Senior Class Finds Stability
Three years since they first stepped onto the Hilltop’s hardwood, three seniors stand at the forefront of one monumental turnaround.
Guards Tyshell King and Jade Martin and forward Faith Woodard head into their final season at Georgetown leading a team that looks to push the limits of what it can do, coming off the most successful season in recent program history.
King, Martin and Woodard bring their experiences of the ups and downs of program adjustments as well as talent cultivated during Head Coach Natasha Adair’s two-year tenure.
“The biggest thing for me is to see their confidence, to see them lead others and their maturity and their poise,” Adair said of the three seniors. “I demand a lot of our seniors, constantly talking to them about leadership, but I’m also talking about the real world. This is the time where you’re thinking about what’s next, and making sure that we put them in the right positions on the court, in the community, making sure they excel in the classroom for their future.”
During their time at Georgetown, the returning seniors have played for three different coaching staffs, navigated a season with no seniors on the team’s roster and led a turnaround from a 4-27 (2-16 Big East) record in 2014-15 to a 16-14 (9-9 Big East) campaign last season.
After salvaging the program from the state of flux it was in when she inherited it two years ago, Adair said that her returning players have had to trust and buy into the rebuilding process.
“It wasn’t a conversation that ‘This was going to be the year.’ As we continue the process, you can see them day by day understanding it, embracing it and now we talk to them about owning it,” Adair said of the team’s progression.
Woodard said that dealing with these changes over the past three years has brought her class together as they enter their final season.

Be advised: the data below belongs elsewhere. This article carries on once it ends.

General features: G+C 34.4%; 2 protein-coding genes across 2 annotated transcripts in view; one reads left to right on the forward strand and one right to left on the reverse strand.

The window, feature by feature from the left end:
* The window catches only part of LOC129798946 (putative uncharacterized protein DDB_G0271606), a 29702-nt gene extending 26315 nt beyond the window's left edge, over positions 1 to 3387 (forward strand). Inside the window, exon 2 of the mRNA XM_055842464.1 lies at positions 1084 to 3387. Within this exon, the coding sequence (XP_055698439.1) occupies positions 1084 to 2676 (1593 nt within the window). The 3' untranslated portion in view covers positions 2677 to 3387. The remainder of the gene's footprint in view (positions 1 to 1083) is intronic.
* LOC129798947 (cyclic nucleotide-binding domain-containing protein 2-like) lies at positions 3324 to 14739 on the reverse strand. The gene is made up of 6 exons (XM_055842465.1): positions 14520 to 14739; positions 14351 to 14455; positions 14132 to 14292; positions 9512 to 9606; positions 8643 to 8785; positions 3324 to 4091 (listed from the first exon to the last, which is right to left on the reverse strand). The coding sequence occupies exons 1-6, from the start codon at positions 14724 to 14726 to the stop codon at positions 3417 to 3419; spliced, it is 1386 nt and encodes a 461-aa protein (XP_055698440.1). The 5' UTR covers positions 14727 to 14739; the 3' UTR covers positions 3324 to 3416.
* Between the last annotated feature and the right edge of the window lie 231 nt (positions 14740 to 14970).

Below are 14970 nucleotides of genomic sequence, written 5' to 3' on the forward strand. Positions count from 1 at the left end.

“Jade and Tyshell are like my sisters,” Woodard said. “We came in together, and with coaching changes, some of the people that we came in with left, but just sticking with them throughout, I know that they’ll be some of my best friends moving forward and throughout life.”
King expressed similar feelings, emphasizing how the team’s many adjustments have been a formative part of her Georgetown career.
“It’s been up and down, which I feel like helped me out personally, helped me better myself and helped me fight against adversity,” King said. “I feel like I’m a lot smarter, wiser and more mature, and I’ve gained a lot from the experience of being around different people.”
Beyond their lasting off-court chemistry, the returning seniors have also made consistent contributions on the court over their three years. Last season, Martin and King contributed 64 and 42 season rebounds, respectively, while Woodard was third on the team in scoring with nine points per game. Woodard scored a season-high 21 points and tallied eight rebounds at Seton Hall last February in Georgetown’s 73-65 conference win late in the season.
Woodard is also approaching several personal milestones this season.
“I’m nearing 1,000 points, so I definitely want to do that as soon as I can and play to the best of my abilities, as well as 500 rebounds, I’m nearing that too,” Woodard said of her personal goals in her final year. “I’m just really excited about the season, and I think that our team is going to do really good, I’m really excited about it..”
Martin echoed Woodard’s high expectations, stressing that the team is focused on carrying last season’s momentum into a strong 2016-17 campaign.
“We’re just going to carry that attitude and intensity and standard that Coach set into this year and go and win 20-plus games and make it into the NCAA Tournament,” Martin said.
Though the seniors have high expectations for both their individual performances and team goals this season, King feels ready for whatever lies ahead.
“We’re just playing our game now,” King said. “With no hesitations.”
(Cover photo: Claire Soisson/The Hoya)